The second step of the mechanism involves a base in the reaction mixture which pulls of a proton from carbocation intermediate and the electrons that held the proton move into the ring to re-establish the aromaticity. The proton is always removed from the carbon that has formed the new bond with the electrophile. 

Halogenation of Benzene Mechanism

Side Chain Halogenation of Benzene

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In the absence of a lewis acid, halogenation of toluene at its boiling point with bromine or chlorine and under the ultra violet irradiation occurs in the side chain. The reaction proceeds by a free radical mechanism that is initiated by the photolytic dissociation of a chlorine molecule while the benzyl radical is stabilised by resonance.

The chlorination of side chain can also be achieved using sulfuryl chloride in dark but in presence of a radical initiator such as benzoyl peroxide as well as t – butyl hypochlorite through which free radicals are generated. 

It is also possible to replace all three hydrogen atoms of a methyl group of toluene in sequence by chlorine which leads to form chloro methyl benzene, di chloro methyl benzene and tri chloro methyl benzene. Introduction of the first chlorine atom proceeds at a much faster rate than the second and so it is possible to prepare chlor methyl benzene selectively.

In order to achieve the required degree of chlorination, chlorine gas is passed over the reaction mixture until all the mass gain and reach appropriate level of substitution. The higher homologue of toluene such as ethyl benzene are not usually halogenated selectively and mixtures are often produced.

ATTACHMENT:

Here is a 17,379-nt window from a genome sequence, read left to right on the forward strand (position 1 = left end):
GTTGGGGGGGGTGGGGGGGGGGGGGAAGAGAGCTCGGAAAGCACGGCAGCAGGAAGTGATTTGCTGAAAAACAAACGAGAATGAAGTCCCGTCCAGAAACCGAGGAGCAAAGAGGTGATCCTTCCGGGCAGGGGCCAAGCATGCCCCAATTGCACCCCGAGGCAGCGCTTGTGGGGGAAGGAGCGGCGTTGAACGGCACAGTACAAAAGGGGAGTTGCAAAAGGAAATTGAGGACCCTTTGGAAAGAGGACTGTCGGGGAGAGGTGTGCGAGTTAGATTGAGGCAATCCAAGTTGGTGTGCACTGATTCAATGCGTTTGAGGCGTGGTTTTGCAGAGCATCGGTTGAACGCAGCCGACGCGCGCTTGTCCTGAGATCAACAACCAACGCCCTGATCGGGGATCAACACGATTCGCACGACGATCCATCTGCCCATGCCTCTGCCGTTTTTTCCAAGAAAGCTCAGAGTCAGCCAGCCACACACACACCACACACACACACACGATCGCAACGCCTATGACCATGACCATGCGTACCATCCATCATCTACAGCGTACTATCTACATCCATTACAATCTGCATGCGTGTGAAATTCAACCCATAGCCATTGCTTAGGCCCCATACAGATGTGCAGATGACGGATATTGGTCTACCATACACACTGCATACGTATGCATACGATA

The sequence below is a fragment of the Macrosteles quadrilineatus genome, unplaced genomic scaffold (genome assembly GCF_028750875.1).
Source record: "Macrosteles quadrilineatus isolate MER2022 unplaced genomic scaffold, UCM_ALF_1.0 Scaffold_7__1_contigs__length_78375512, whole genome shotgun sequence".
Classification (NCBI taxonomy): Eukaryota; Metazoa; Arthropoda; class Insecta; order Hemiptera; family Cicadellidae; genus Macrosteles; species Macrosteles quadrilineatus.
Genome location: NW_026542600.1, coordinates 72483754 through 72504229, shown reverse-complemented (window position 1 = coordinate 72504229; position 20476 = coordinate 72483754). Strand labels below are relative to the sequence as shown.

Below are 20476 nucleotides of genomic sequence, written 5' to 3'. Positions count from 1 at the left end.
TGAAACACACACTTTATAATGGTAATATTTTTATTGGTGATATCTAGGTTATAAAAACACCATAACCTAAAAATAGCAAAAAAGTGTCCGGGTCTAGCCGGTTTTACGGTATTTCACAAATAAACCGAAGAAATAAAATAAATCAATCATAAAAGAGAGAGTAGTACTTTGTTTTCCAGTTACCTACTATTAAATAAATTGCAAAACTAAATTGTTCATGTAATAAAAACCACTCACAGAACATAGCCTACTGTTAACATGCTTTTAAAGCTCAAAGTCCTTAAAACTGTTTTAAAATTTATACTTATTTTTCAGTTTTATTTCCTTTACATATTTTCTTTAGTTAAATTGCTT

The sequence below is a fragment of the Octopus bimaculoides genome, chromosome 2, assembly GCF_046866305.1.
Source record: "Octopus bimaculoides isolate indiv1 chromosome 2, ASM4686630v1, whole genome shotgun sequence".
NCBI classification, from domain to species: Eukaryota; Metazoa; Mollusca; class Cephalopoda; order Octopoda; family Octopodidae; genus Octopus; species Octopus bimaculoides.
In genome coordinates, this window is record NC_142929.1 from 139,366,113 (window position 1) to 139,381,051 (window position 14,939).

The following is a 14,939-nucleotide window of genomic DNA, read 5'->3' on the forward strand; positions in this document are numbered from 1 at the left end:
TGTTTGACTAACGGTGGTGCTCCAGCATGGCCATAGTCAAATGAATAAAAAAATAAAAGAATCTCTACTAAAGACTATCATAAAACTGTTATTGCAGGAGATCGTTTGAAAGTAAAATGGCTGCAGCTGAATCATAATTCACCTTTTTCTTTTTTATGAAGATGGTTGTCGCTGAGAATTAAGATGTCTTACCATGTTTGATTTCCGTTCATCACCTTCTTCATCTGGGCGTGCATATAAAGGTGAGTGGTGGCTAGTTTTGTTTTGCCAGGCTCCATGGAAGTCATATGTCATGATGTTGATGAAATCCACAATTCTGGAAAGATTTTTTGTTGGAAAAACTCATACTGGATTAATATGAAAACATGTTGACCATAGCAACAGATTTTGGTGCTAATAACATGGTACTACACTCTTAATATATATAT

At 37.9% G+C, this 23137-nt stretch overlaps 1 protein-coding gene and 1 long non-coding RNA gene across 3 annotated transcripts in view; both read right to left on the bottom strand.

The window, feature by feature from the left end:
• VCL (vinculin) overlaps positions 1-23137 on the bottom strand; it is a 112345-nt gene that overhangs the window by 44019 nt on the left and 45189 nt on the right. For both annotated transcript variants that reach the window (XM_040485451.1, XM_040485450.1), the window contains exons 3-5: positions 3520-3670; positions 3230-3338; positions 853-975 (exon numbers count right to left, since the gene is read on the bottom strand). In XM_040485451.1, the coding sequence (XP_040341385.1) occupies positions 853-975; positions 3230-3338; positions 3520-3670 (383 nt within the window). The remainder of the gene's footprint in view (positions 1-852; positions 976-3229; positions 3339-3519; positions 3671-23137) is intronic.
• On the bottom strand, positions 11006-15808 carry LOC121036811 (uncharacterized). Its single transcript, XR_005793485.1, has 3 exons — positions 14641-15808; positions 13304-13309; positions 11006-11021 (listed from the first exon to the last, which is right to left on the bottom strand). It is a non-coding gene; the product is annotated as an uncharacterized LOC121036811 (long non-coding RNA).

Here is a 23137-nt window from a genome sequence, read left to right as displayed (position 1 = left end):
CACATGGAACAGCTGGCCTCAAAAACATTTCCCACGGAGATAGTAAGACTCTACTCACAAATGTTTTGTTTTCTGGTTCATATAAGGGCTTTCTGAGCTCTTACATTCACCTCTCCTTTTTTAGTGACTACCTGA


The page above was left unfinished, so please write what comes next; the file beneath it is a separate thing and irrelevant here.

Free Radical Halogenation of Benzene

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An allylic carbon is the carbon next to C = C and the hydrogens on such carbons are termed as allylic hydrogens. Similarly the carbon next to a benzene ring is termed as benzylic carbon and the hydrogen on a benzylic carbon are called benzylic hydrogens.

These allylic and benzylic positions are more reactive than other positions in free radical halogenations. 

Allylic Carbon Benzylic Carbon
The chlorination of 2o benzylic position is favoured by more than 2: 1 over chlorination of other 2o position. A small amount of chlorination occurs at the methyl. 

Chlorination of Substituted Bezene
Bromination is much more selective than chlorination and hence only benzylic bromination is observed.

The radicals formed in benzylic and allylic halogenation are resonance stabilized which lowers the energies of intermediates and hence products derived from these are considered to be major products. 

Bromination of Substituted Bezene

Conditions for Halogenation of Benzene

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For benzene halogenation conditions are as follows:

Substitution reactions with chlorine and bromine :

Reagents: Cl2 or Br2
Catalysts are halogen carriers like FeCl3 or FeBr3 or AlCl3 at room temperature.
The products of these reactions are either chloro benzene or bromo benzene.
Benzene reacts with Cl2 in presence of AlCl3 to give chloro benzene and steamy fumes of HCl. 

Chlorination of Bezene
Bromine reacts in the same manner and the reddish brown colour of bromine fades away the acidic fumes of HBr. The bromine water is avoided as in presence of water AlCl3 hydrolyses readily and is no longer available or function as halogen carrier. 

Bromination of Bezene
Since methyl benzene contains a benzene ring and a methyl side chain, this also undergoes substitution of benzene and other typical reactions of alkanes. In methyl benzene, substitution reactions are quicker with methyl benzene than benzene. The substitution takes place only at position 2 and 4 on the benzene ring. With methyl benzene, halogenation can occur in the aromatic nucleus or side chain depending on reaction conditions. The methyl benzene undergoes substitution in aromatic ring and a mixture of 2 chloro and 4 chloro methyl benzene are produced along with steamy fumes of HCl. 

Chlorination of Toluene
The reaction of methyl benzene with $Cl_2$ in presence of ultra violet light or sunlight shows substitution in the side chain. These side chain substitution results in mono, di, or tri, substituted products but these depends upon the amount of halogen present. Along with these halogenated products steamy fumes of HCl are also produced.